Michigan's slow-growth economy means the state's $10 billion General Fund probably won't keep up with inflation over the next three years and the School Aid Fund (SAF) -- when adjusted for inflation -- should remain smaller than it was 10 years ago.
This means, once again, that the Governor and lawmakers shouldn't think about huge tax cuts, a wild spending spree or start hauling out their budget-cutting knives as they embark on the Fiscal Year (FY) 2019 budget-building project.
Those were the headlines from this morning's Consensus Revenue Estimating Conference (CREC), the biannual economic forecasting that state officials use to figure out how much of the taxpayers' money it can spend.
Overall, the news wasn't bad. Michigan's automakers are selling trucks in healthy numbers. Workers are expected to make a little more money and unemployment rates are should average around 4 to 5 percent until 2020.
Unless President Donald Trump pulls the United States out of NAFTA or something equally earth-shattering occurs, Michigan's economy is projected to stay on the slow-but-steady growth road.
But the General Fund -- Michigan government's only money pot it can use to spend however it wants -- isn't growing much and certainly hasn't recovered from the Great Recession. According to the Senate Fiscal Agency (SFA) economist David Zin, the state's General Fund is lower -- when adjusted for inflation -- than it was in 1968 when Michigan had 13 percent fewer people.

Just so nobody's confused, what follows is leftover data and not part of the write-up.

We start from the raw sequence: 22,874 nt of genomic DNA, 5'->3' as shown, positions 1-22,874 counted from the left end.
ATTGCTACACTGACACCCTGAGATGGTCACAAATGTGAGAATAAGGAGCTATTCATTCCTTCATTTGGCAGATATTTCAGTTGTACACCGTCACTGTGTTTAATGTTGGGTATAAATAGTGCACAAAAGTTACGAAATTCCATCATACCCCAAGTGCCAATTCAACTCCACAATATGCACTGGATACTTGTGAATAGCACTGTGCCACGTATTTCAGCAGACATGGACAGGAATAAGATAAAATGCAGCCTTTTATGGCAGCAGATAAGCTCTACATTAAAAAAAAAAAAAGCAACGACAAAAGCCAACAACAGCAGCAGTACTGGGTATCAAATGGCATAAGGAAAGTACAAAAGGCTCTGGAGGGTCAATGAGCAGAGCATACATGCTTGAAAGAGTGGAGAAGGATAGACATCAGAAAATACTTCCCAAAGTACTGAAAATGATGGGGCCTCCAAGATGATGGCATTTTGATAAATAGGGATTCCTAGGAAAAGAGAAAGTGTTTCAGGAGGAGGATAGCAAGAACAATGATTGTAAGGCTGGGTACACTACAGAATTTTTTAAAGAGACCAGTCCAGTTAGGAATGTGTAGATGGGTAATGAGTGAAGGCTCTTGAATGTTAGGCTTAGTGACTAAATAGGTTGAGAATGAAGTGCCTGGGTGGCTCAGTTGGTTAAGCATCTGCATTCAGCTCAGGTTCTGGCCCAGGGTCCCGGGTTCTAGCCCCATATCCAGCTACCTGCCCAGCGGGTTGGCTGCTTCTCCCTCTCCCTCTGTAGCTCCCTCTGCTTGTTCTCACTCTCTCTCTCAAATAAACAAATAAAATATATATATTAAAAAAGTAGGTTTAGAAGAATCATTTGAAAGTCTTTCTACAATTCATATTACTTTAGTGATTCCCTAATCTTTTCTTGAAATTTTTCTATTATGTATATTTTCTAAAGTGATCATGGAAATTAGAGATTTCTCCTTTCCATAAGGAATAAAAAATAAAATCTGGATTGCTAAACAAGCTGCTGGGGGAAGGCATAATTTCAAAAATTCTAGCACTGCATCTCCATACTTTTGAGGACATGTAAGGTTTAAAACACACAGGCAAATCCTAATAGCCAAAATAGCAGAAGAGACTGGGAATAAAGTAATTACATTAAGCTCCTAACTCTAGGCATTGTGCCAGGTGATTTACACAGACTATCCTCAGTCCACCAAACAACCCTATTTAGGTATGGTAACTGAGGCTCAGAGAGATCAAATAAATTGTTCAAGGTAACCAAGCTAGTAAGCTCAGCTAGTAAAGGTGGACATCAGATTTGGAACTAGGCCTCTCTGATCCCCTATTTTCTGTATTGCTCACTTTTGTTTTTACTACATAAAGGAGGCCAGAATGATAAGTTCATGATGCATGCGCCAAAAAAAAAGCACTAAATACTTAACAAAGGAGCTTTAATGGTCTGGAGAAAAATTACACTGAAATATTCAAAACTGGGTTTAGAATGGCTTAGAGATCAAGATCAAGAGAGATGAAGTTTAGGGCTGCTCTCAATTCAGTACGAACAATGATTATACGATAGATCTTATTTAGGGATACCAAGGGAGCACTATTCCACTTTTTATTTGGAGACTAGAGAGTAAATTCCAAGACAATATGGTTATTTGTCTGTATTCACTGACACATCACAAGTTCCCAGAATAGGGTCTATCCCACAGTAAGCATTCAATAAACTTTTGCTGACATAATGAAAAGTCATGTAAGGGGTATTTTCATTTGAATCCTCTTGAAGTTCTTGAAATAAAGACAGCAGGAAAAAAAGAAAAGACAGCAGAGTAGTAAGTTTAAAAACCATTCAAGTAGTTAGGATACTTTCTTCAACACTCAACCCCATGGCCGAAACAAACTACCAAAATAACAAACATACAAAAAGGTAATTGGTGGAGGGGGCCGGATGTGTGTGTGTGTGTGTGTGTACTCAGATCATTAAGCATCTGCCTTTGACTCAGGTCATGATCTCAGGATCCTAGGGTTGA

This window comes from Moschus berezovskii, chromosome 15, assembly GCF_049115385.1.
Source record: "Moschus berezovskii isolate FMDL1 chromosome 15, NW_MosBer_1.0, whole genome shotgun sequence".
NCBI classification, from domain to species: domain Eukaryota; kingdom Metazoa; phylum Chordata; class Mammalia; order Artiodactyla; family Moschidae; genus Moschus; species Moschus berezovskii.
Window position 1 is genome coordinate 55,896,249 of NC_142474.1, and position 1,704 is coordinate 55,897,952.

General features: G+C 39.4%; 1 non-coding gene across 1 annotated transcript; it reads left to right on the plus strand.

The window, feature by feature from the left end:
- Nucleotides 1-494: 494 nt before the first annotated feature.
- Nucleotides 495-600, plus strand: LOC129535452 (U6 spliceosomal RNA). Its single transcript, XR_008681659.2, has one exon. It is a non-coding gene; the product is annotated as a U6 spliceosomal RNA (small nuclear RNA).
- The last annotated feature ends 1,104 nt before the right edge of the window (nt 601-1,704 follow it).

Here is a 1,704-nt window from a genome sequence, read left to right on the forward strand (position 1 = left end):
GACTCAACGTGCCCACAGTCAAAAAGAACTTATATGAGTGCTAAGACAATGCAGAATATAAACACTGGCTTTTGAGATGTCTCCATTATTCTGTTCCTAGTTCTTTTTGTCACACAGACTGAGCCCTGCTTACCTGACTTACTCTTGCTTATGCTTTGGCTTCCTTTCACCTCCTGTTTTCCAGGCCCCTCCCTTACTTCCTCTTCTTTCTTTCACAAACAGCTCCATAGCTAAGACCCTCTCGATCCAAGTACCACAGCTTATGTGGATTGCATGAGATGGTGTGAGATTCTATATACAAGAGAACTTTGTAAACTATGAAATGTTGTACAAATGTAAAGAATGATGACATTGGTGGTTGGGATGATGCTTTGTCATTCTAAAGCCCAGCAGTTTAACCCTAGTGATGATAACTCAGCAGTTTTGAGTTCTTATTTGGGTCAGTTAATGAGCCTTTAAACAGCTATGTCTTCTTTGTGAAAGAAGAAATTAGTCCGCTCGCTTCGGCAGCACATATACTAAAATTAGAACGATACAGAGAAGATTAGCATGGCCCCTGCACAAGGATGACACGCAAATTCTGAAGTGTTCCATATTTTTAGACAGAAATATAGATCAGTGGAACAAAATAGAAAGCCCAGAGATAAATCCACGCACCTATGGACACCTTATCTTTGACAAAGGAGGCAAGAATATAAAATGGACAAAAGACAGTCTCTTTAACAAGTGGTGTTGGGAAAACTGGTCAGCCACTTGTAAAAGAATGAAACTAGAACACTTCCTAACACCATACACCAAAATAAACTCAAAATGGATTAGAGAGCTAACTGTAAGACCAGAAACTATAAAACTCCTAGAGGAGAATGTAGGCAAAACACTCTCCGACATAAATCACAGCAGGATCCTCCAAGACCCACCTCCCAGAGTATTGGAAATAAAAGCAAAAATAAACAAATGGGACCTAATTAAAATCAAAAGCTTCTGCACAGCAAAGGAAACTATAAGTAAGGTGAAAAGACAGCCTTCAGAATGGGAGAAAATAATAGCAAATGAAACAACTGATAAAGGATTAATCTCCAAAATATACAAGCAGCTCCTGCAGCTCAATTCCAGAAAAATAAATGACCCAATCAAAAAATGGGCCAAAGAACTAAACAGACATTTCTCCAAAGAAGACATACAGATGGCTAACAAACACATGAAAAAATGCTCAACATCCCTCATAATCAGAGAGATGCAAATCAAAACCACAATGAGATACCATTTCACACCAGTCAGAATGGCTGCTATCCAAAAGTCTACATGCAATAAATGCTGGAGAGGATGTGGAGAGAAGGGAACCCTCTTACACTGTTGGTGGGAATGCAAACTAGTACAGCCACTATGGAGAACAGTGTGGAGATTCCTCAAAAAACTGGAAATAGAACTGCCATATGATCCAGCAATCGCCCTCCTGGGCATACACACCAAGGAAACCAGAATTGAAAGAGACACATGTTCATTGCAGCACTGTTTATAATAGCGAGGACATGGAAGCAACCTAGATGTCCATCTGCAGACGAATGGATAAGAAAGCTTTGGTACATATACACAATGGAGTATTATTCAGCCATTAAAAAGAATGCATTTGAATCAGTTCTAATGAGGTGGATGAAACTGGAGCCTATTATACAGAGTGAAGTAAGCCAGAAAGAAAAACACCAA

"General Fund pressures are real," said State Budget Director Al Pscholka.
Today's meeting of the heads of the SFA, House Fiscal Agency (HFA) and Department of Treasury didn't change this dynamic much. In fact, not much changed from the May 2017 CREC at all.
The three agencies agreed to reduce its revenue projections for this year's General Fund $100.9 million, but increase its projections for the SAF $114 million for a slender net nudge of $13.1 million.
For the FY '19 budget Gov. Rick Snyder will propose next month, General Fund projections are down $149.9 million, but SAF is expected to go up $133.5 million for a slight dip of $16.4 million.
Meanwhile, next year's 2019 budget will be spending $350 million in new money for Michigan's roads, with that moving to $800 million in 2021. Then there's the already Personal Property Tax (PPT) elimination, the scheduled increase in the personal exemption as part of the road package and the already-scheduled elimination of the driver responsibility fees.
"It's pretty tight," Pscholka said.
Today's budget estimates did not project the impact of President Trump's new tax cuts, however Treasurer Nick Khouri said Treasury has gone "line by line" through the changes and understands its impacts "very well." He believes that restoring and increasing the personal income tax exemption to $4,500 will erase any budgetary issues the tax cuts could cause.
The secondary impacts on the economy, he acknowledged, are much harder to project.
In other news, Pscholka acknowledged $280 million in lapsed money from FY 2017, which he wants to add to the $800 million Rainy Day Fund so it can rise to $1 billion.
Senate Majority Leader Arlan Meekhof (R-West Olive) wants to use the money to pay down debt and House Speaker Tom Leonard (R-DeWitt) sees it paying for an acceleration of the driver responsibility fee repeal.
Pscholka noted that the House and Senate fiscal agencies are projecting $1 billion in lapsed money from 2017, but the Budget Director said about two-thirds of that money is already accounted for.
Source : MIRS News Release, January 11, 2017.
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